Who we are

ERCS Background

The Ethiopian Red Cross Society was established by government decree on 8 July 1935 and became 48th member of the International Federation of Red Cross and Red Crescent Societies on September 25 of the same year.  The NS is an independent organisation established and recognised by law through a National Charter adopted in 31 October 1947. The Charter has undergone various parliamentary revisions, the last being that of 1999. 
ERCS has a structure consisting of 11 regional offices, 33 zonal branches, 88 district (woreda) branches, and more than 4,500 committees (Kebele Red Cross Committees) at grass root-level. The NS is governed by elected board members at national and branch levels.  The boards set the general direction of the National Society. A national assembly is convened every two years and elections of governing board members are held every four years.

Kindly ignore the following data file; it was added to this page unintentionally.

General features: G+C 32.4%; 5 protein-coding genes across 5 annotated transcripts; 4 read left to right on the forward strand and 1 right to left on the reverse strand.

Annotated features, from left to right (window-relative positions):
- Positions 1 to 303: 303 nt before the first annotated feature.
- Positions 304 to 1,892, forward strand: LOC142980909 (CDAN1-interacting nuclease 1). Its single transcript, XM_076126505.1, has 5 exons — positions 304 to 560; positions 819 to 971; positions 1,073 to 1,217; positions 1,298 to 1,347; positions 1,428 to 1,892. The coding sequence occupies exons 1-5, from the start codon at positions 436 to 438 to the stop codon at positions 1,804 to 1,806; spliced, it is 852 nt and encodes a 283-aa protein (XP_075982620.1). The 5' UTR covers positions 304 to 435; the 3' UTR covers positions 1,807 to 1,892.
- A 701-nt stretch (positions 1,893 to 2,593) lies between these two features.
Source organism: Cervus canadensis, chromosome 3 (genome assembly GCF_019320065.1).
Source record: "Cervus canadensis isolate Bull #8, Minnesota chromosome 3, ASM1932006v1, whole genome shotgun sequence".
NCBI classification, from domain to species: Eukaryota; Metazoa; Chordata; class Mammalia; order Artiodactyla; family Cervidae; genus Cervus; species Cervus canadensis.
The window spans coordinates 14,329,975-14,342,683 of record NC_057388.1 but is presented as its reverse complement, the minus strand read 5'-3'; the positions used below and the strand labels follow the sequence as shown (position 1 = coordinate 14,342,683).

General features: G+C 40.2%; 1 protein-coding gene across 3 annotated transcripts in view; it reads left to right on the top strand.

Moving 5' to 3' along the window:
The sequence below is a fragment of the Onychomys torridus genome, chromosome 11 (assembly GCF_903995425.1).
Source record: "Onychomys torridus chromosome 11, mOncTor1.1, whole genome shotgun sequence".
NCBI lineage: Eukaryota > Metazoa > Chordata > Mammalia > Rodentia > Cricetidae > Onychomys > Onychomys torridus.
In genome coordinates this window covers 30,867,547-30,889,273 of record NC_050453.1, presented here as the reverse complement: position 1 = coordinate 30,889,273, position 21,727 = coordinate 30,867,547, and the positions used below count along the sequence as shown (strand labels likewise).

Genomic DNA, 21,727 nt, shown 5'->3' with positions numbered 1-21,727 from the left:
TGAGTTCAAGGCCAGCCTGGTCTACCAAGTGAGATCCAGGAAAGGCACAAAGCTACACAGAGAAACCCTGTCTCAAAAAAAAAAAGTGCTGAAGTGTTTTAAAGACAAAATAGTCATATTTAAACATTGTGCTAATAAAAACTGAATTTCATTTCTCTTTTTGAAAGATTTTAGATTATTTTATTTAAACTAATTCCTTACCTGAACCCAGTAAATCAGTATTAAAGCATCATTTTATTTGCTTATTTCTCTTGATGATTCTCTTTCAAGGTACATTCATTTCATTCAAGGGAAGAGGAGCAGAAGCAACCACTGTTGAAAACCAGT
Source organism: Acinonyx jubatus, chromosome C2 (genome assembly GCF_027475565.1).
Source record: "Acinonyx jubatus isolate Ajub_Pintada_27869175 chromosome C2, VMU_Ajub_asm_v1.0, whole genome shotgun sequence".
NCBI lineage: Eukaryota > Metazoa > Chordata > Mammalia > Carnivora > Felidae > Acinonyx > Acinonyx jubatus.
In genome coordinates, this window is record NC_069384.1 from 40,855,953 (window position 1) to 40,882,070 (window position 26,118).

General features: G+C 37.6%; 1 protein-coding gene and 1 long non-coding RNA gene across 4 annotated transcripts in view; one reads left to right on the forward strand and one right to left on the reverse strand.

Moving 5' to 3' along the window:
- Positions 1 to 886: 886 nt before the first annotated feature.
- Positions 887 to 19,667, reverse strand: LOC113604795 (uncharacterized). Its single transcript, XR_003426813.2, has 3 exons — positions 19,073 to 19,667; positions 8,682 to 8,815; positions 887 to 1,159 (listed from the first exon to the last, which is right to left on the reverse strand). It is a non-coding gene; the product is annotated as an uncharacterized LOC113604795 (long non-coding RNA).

The ERCS began its humanitarian operations to the wounded soldiers sick combatants and civilian victims of the Italian war of aggression in 1935. Since its establishment it has been rendering various services to communities vulnerable to and affected by natural and manmade disasters through provision of ambulance service, community based first aid service, emergency responses, restoring family links, essential drug program, water and sanitation, HIV/AIDS and related services. It also runs disaster risk reduction programs like food security, climate change adaptation, livelihood diversification and institutional capacity building interventions with the aim of creating resilience households and communities.  Across all its structure, the NS has a total employee of 1,114 out of which 271 are based at the HQ and 843 at branch offices. Women account for 27% of the overall staff. 

Mission 

To prevent and alleviate human sufferings, contribute to the well-being of humankind and prevalence of peace by mobilising the public and partners in Ethiopia and around the world.

Vision 

To be the leading humanitarian organisation in Ethiopia in reaching the vulnerable by 2025.

Core Values 

Responsiveness:- We provide timely response for the needy 
Empathy:-We develop emotional capacity to understand other’s from their point of reference